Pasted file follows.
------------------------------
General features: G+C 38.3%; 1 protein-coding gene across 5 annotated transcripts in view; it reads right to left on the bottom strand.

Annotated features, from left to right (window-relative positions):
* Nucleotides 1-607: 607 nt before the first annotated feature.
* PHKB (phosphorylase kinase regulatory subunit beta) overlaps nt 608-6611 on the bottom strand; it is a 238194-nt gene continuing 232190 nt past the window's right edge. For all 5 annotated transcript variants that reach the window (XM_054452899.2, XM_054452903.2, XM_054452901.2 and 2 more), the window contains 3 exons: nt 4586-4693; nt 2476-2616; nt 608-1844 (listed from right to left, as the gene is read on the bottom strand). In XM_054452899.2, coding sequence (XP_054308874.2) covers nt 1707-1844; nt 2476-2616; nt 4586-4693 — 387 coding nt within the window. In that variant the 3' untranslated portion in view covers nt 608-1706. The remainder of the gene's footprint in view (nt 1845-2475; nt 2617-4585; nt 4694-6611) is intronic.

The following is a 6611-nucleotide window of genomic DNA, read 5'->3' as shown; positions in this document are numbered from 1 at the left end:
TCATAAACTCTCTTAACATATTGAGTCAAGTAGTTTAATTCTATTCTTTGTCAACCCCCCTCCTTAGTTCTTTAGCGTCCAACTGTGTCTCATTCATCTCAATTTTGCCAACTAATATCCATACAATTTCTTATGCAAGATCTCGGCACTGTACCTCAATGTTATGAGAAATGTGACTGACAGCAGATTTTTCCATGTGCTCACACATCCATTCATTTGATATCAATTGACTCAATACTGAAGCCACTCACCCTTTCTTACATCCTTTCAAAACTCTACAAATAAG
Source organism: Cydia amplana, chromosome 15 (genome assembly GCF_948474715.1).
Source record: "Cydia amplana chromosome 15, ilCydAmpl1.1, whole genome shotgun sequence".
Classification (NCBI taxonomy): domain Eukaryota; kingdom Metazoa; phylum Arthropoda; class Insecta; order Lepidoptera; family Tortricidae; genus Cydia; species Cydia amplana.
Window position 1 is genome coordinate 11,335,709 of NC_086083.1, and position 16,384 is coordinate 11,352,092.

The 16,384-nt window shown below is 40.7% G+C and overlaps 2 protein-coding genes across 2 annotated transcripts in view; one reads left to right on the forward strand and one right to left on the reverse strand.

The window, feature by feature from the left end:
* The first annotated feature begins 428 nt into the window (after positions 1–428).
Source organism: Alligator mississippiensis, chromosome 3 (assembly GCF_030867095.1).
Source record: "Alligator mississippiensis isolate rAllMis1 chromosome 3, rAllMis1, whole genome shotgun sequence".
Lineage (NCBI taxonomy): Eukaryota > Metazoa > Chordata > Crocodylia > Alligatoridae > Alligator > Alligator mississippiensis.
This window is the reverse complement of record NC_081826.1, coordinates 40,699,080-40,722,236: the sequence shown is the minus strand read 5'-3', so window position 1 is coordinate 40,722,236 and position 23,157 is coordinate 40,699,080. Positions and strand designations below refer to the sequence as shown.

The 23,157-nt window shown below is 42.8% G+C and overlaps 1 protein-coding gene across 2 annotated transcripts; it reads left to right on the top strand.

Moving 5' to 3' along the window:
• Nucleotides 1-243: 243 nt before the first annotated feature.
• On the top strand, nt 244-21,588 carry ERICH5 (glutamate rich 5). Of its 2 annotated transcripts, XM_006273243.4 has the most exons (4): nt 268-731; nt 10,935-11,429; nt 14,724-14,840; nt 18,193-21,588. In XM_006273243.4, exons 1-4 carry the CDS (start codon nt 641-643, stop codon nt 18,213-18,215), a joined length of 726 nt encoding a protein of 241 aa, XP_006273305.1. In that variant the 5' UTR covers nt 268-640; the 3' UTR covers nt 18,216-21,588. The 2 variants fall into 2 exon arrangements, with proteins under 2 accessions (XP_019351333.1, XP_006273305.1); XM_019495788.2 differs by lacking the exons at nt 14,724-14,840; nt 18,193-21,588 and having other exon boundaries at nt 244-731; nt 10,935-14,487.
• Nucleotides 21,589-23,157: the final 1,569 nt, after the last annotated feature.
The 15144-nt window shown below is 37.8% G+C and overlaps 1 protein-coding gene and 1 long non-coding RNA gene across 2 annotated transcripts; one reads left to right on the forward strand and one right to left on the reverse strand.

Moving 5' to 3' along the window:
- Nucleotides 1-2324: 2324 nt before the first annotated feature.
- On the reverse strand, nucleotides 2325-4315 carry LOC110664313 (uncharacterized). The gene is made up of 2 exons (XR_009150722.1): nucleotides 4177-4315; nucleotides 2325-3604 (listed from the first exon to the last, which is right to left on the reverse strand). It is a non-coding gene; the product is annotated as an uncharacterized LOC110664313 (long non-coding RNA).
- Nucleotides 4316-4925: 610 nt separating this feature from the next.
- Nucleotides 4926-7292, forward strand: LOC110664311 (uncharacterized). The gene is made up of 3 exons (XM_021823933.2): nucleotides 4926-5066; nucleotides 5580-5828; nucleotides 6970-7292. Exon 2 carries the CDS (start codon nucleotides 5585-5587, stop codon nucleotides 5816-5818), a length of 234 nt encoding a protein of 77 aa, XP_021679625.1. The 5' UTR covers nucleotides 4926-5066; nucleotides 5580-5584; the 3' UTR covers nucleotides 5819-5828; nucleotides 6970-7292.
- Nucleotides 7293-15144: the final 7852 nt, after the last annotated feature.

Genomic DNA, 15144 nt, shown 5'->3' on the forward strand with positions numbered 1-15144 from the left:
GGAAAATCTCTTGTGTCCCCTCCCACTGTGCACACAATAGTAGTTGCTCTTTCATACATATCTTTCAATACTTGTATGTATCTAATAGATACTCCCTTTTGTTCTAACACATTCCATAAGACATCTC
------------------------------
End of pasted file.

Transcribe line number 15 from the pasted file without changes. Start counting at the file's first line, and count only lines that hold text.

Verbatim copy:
Source record: "Alligator mississippiensis isolate rAllMis1 chromosome 3, rAllMis1, whole genome shotgun sequence".